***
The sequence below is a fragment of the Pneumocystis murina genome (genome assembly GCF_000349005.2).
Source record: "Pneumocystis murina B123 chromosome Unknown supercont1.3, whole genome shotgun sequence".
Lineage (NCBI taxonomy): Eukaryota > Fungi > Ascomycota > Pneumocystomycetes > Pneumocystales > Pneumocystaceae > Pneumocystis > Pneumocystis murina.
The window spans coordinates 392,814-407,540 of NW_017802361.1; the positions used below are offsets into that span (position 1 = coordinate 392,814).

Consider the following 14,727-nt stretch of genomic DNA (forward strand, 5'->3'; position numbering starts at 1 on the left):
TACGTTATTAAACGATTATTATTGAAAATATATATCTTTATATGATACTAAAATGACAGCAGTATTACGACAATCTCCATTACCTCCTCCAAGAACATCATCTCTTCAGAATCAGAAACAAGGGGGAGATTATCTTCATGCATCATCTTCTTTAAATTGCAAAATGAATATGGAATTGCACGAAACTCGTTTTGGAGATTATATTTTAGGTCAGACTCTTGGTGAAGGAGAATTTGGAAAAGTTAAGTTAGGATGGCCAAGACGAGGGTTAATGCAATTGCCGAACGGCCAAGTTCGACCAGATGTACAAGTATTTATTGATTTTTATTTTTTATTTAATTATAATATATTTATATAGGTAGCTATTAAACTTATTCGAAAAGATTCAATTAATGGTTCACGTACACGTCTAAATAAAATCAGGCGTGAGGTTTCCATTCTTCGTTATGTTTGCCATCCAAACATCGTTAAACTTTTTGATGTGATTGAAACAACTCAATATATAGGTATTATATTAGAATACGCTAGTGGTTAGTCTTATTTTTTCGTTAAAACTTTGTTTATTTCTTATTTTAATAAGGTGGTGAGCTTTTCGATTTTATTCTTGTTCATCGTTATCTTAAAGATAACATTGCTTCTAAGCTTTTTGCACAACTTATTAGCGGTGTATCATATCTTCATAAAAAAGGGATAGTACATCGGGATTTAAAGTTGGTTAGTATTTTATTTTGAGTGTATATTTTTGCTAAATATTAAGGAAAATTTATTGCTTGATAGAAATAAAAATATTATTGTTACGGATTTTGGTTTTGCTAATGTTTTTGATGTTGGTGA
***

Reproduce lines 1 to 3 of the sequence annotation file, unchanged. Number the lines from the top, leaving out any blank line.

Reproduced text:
The sequence below is a fragment of the Pneumocystis murina genome (genome assembly GCF_000349005.2).
Source record: "Pneumocystis murina B123 chromosome Unknown supercont1.3, whole genome shotgun sequence".
Lineage (NCBI taxonomy): Eukaryota > Fungi > Ascomycota > Pneumocystomycetes > Pneumocystales > Pneumocystaceae > Pneumocystis > Pneumocystis murina.